[We have omitted two sentences from our correspondent’s letter on the ground that they are libellous. We may also point out to our correspondent that the Sanitary Inspector, although he happens to live at Rushden, is not able to confine his attention to that parish. His district consists of the whole of the rural portion of the Wellingborough Union, and the fact that last year he dealt with 1,500 complaints is conclusive proof that the office is not a sinecure. The specific complaint made by our correspondent appears to be that the scavenger’s cart does not go round early enough in the day. This is, no doubt, a matter of great importance, especially at this season of the year, and our correspondent would do well to lodge a formal complaint with the Inspector, or with the Rev. Canon Barker, who is, we believe, the Chairman of the Parochial Sanitary Committee.]
|Wellingborough News, 24th October 1890, transcribed by Kay Collins
Wellingborough Rural Sanitary Authority
At the ordinary meeting held on Wednesday there were present:Rev. T. Richards (in the chair), Messrs. J. Eady, C. Dunkley, G. Randall, E. Parsons, J. Parker, C, Bayes, S. Knight, W. H. Drage, J. Brown, H. Hutchinson, J. Drage, W. S. Gibbard, A. Dunmore, J. Keech, and M. R. Sharman (clerk).
MEDICAL OFFICER'S REPORTThe medical officer presented the following report:-
"AN outbreak of measles has occurred during the present month in the district, viz., at Bozeat, Grendon, and Finedon. Six cases have been reported from Bozeat, one from Grendon, and five from Finedon. I have given instructions prohibiting any inmate of an infected family attending school for at least 16 days after all trace of the disease has disappeared, as also the disinfection of the houses, clothing, and bedding, and thus as far as possible prevent further spread of the disease. A case of enteric fever was reported to me on Oct. 13th, at Wollaston, which I investigated on Oct. 14th. The patient is a young man 19 years of age, was taken ill Oct. 2nd, and at the time of my visit his mother informed me he was getting better. I examined the water and found it good, the drains and closet were in good condition, and there was nothing to account for the cause of the disease. There is a sewer grating almost close to the house, which is said to be offensive at times, and which might be moved a few yards farther off with advantage. At the same time I do not think it could have produced the disease in this instance. I have this day received notice of two cases of erysipelasone at Ecton in a woman 60 years of age, in the head and face, and, I was informed, was so susceptible that merely hanging the head down would produce it. The water was taken from the village tap, which is good, and the drains in good order; the closet is about 40 feet from the house, and in a satisfactory condition, and I failed to detect any thing likely to cause the disease. The other case is that of an infant a month old, on the legs. The house and surroundings were perfectly satisfactory, and it is impossible to account for the origin."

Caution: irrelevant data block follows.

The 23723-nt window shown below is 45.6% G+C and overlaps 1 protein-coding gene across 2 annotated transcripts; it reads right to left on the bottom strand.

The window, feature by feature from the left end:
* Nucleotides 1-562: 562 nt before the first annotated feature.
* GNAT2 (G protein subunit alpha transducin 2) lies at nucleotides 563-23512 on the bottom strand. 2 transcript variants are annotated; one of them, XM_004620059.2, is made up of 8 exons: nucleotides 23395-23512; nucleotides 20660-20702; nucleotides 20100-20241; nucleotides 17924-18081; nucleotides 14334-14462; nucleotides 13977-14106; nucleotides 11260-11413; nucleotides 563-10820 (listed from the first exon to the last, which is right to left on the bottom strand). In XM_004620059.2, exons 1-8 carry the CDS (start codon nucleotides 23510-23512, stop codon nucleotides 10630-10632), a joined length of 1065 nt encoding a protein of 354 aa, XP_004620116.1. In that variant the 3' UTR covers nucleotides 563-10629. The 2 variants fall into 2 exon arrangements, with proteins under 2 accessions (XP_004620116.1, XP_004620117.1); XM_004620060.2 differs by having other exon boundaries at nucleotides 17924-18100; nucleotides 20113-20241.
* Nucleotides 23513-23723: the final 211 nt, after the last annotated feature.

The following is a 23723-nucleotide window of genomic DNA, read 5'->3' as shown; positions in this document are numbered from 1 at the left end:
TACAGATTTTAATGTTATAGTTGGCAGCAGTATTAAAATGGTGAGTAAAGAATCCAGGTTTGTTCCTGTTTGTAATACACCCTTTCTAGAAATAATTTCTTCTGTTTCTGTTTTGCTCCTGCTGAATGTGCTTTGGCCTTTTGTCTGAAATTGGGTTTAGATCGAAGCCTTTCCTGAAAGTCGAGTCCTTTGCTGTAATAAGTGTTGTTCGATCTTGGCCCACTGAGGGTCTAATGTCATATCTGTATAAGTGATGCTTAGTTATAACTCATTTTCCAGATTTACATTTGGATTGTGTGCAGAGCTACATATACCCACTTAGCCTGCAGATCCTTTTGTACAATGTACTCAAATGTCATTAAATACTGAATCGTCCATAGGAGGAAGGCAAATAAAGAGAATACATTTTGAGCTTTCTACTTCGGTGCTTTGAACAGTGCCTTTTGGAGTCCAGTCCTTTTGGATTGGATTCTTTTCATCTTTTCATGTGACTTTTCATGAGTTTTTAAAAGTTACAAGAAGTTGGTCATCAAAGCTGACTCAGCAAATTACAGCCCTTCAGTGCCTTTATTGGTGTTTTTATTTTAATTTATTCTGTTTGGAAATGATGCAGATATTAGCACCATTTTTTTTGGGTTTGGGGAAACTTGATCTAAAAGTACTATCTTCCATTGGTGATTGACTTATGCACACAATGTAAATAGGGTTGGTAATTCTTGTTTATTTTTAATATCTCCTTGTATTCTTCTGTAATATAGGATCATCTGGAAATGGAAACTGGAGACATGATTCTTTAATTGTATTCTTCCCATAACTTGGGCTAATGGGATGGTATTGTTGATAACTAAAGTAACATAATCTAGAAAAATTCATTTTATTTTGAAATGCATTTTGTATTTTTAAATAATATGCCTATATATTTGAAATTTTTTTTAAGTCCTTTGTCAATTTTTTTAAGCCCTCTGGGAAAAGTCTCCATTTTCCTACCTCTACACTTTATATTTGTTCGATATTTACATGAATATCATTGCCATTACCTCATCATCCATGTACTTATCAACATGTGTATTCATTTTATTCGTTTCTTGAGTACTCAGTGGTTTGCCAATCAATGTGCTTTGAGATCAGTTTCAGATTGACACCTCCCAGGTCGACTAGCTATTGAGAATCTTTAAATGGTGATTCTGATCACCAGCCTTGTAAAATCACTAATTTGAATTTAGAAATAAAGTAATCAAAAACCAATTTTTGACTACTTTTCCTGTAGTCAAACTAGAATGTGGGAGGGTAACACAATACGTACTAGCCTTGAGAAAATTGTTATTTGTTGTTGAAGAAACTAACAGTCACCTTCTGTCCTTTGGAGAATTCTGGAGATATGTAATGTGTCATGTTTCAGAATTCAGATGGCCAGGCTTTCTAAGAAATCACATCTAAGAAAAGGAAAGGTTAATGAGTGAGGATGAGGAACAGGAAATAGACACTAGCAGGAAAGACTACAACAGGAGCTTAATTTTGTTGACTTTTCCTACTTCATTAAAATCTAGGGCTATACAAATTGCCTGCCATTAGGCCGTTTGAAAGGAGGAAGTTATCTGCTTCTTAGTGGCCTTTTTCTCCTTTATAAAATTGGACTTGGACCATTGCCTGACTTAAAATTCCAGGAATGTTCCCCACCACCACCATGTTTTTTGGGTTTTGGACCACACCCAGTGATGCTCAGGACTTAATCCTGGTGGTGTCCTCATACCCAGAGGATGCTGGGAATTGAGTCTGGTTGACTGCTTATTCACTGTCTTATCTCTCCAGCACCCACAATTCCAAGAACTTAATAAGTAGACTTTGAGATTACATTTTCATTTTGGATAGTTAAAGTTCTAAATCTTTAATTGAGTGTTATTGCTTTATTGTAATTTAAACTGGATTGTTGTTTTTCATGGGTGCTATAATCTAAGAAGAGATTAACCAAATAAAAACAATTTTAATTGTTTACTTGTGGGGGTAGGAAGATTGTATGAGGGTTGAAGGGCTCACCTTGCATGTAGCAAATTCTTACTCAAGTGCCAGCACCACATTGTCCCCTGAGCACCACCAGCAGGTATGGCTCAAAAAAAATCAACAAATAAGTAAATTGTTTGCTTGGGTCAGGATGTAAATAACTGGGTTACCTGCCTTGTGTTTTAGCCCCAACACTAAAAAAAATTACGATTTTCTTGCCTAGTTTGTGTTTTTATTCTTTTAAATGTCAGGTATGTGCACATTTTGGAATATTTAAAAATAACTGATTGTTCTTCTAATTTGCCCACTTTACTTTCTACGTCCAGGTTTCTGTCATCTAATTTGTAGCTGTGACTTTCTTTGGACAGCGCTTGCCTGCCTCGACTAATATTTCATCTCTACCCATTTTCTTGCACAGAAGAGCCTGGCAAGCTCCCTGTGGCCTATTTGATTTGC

Mr. Parker said there was a great number of cases of measles at Finedon. He believed it was brought from Northampton at Finedon feast.The Clerk said he had received a notice that morning of a case of scarlet fever at Earls Barton, the patient being a visitor from Kettering. The report was adopted.
RUSHDEN WATER SUPPLYMr. Knight said they had sunk their trial well to the depth of 110 or 112 feet, and did not get quite so much water. They had now got to a stratum of blue clay. Mr. Bayes said there was some compressed sand in the clay, and that was a good sign.
RUSHDEN CEMETERYThe Clerk reported the cemetery regulations had been revised by the Parochial Committee, and they presented them to the Authority for approval.Mr. Parker proposed, and Mr. Knight seconded the passing of the regulations, and this was carried.